"Please, just tell me that it's not hopeless."
The dad had walked up just as the echocardiogram technician uttered the words, "Bad. That's very bad."
I'd caught his expression at the time, but he just walked away without saying anything and saved his request until she left. There wasn't much I could say.
The tech had showed me the defects she saw and it looked pretty complex, but I really didn't have any information that would be helpful to him. The cardiologist hadn't even seen the echocardiogram yet - it was still being transmitted to the world-class pediatric cardiology center (WCPCC) where we were planning to transfer the baby.
I took a deep breath and said a silent prayer. How to leave him with at least a little hope, but no promises? It's never easy.
"I can't promise you anything. Even the cardiologist at WCPCC can't give you answers until she reviews the echo, examines the baby, and maybe not until she does a cardiac catheterization or other studies to find out exactly what's going on. I can tell you that we're sending your baby to the hospital where I'd want my baby to go in this situation -- and that they can fix things now that nobody could fix 20 years ago. Your baby was born at the right time, in a part of the country where we have several nearby cardiac surgery centers. Your baby is going to the best one. It's not hopeless."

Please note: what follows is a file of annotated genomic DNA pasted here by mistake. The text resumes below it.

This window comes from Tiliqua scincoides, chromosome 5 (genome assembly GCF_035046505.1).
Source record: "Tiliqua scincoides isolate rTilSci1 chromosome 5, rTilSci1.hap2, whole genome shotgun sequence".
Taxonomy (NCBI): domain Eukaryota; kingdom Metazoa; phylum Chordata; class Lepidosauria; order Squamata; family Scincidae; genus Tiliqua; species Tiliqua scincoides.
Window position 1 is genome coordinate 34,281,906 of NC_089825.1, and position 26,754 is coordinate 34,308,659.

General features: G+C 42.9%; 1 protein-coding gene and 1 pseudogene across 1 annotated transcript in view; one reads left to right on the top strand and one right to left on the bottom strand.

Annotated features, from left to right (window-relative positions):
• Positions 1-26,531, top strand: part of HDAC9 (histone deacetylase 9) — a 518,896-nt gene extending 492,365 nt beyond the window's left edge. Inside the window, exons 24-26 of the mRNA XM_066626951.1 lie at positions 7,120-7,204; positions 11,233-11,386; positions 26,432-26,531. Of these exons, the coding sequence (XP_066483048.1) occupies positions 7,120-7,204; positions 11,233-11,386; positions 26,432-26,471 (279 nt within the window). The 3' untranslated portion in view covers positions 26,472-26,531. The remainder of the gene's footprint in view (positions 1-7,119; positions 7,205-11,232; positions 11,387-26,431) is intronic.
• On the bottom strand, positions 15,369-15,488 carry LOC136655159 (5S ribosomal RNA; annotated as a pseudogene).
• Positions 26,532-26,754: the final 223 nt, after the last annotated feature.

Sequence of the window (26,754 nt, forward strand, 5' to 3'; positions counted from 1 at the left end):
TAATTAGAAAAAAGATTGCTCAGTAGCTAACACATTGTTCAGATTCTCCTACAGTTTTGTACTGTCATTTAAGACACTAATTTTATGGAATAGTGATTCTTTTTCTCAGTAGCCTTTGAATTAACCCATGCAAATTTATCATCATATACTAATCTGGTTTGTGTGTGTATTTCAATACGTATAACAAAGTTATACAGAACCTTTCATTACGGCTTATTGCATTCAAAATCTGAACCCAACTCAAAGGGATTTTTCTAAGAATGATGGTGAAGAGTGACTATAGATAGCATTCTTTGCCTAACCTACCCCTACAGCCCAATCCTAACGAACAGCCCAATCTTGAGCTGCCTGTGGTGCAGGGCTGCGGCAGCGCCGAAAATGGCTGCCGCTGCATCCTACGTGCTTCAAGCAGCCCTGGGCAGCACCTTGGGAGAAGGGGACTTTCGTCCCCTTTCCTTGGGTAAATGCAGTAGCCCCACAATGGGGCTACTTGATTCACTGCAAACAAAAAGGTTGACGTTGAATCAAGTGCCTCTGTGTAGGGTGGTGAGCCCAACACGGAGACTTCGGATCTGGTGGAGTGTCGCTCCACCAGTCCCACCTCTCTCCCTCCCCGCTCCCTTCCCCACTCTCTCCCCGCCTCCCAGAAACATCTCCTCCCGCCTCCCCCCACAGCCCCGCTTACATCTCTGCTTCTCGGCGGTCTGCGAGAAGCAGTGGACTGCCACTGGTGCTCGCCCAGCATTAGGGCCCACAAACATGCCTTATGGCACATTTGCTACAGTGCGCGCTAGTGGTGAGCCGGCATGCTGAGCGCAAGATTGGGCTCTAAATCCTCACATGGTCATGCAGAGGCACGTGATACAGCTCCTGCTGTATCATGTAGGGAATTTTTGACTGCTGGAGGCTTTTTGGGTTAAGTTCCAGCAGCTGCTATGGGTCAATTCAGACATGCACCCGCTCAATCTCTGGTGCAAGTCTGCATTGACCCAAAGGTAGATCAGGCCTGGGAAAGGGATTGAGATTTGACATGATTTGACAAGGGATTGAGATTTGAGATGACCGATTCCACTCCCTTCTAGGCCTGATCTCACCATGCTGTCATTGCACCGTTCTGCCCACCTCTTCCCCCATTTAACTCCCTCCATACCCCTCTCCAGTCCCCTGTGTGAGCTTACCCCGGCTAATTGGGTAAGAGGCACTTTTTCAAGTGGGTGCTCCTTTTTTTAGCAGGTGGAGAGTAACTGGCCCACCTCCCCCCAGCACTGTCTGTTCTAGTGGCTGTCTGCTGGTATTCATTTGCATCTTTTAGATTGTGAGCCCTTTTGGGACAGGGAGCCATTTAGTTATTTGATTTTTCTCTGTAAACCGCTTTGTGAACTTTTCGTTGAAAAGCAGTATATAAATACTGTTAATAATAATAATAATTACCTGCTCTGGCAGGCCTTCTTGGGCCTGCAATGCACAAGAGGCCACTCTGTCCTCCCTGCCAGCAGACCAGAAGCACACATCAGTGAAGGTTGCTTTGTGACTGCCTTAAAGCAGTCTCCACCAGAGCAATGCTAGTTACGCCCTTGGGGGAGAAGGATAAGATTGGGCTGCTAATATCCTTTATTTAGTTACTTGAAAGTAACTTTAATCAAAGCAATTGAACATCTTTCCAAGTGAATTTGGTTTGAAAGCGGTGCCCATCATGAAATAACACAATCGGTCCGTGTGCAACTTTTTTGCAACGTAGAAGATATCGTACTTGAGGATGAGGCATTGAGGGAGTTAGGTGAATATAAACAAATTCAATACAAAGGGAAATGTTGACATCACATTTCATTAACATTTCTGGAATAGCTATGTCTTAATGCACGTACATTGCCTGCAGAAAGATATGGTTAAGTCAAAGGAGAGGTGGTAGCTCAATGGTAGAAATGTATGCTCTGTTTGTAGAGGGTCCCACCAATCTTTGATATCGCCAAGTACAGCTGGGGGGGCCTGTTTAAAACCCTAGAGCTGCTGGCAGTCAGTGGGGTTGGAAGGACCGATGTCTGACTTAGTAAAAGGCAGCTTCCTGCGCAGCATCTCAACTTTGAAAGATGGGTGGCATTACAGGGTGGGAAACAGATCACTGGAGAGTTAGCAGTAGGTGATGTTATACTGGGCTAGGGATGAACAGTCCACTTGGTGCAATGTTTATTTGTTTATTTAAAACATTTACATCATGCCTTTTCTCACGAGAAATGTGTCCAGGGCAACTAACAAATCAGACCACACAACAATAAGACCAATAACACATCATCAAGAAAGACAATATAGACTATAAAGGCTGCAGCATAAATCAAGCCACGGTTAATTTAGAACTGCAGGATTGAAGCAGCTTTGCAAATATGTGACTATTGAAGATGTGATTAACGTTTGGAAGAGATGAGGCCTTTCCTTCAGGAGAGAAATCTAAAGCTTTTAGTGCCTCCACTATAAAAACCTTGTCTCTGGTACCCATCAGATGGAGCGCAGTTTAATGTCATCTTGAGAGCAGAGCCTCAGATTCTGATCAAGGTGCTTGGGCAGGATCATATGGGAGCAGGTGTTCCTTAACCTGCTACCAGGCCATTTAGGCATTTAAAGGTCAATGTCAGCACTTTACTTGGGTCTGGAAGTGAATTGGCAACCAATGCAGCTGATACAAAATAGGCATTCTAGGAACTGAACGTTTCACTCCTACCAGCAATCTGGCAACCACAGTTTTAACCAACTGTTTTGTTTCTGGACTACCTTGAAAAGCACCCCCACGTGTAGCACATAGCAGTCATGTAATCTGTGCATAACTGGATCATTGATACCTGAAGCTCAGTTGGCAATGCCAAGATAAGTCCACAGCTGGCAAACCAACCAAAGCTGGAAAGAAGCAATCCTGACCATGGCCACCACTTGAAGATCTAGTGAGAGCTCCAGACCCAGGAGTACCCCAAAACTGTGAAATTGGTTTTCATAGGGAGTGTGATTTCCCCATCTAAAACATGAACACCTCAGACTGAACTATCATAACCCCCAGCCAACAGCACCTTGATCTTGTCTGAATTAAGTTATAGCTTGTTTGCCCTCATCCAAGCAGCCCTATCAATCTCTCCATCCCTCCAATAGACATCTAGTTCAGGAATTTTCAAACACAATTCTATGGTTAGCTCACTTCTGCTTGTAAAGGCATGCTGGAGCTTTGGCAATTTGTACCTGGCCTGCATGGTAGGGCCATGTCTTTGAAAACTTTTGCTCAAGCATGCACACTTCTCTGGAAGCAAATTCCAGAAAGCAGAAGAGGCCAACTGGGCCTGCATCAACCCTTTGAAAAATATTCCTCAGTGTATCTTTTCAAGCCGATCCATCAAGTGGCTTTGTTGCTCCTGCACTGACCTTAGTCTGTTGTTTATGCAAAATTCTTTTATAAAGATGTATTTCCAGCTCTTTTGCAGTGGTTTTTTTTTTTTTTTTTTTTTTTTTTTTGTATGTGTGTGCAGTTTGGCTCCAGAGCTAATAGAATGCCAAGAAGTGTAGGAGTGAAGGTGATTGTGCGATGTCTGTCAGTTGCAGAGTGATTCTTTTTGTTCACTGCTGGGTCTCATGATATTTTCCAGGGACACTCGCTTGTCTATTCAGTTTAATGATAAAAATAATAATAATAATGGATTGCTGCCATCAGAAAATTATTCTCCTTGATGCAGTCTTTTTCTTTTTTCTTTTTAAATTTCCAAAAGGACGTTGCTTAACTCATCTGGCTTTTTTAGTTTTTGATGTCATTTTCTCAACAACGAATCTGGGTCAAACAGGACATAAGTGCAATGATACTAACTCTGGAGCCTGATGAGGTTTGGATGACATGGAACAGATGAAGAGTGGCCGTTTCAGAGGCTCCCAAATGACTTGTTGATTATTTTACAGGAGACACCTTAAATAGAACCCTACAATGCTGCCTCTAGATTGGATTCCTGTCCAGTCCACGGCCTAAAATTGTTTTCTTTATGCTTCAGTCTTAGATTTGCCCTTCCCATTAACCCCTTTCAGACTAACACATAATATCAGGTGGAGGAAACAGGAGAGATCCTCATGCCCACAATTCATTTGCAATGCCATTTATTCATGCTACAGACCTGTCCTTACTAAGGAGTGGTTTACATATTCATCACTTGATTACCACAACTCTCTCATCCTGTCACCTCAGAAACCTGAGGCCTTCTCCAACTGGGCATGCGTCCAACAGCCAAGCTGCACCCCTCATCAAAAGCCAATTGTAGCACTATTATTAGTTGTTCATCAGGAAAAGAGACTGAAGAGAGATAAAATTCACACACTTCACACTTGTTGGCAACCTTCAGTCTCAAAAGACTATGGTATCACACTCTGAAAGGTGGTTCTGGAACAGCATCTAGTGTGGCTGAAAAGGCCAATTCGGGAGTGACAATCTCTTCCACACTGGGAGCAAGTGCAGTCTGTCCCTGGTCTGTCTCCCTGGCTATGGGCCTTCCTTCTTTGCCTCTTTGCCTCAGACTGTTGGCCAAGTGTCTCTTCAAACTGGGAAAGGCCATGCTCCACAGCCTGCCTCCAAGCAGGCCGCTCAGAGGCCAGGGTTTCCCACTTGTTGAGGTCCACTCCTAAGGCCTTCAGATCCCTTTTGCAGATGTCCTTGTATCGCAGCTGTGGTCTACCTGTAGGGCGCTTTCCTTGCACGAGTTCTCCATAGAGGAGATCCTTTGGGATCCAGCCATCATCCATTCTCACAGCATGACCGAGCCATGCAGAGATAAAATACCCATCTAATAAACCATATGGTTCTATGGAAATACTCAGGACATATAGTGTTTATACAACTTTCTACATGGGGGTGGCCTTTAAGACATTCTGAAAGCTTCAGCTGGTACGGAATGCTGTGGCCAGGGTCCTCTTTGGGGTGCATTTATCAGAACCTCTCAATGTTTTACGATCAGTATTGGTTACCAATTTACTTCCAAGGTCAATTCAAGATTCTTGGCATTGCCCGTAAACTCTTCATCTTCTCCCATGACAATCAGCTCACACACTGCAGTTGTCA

Then I watched him walk over to his wife and promise her that everything would be fine. I wondered if I'd said the right thing.
The transport team arrived shortly afterwards to take the baby to WCPCC. The next evening, we heard that the baby did have a correctable defect. She would require several surgeries before her heart was completely repaired, but it was definitely not hopeless.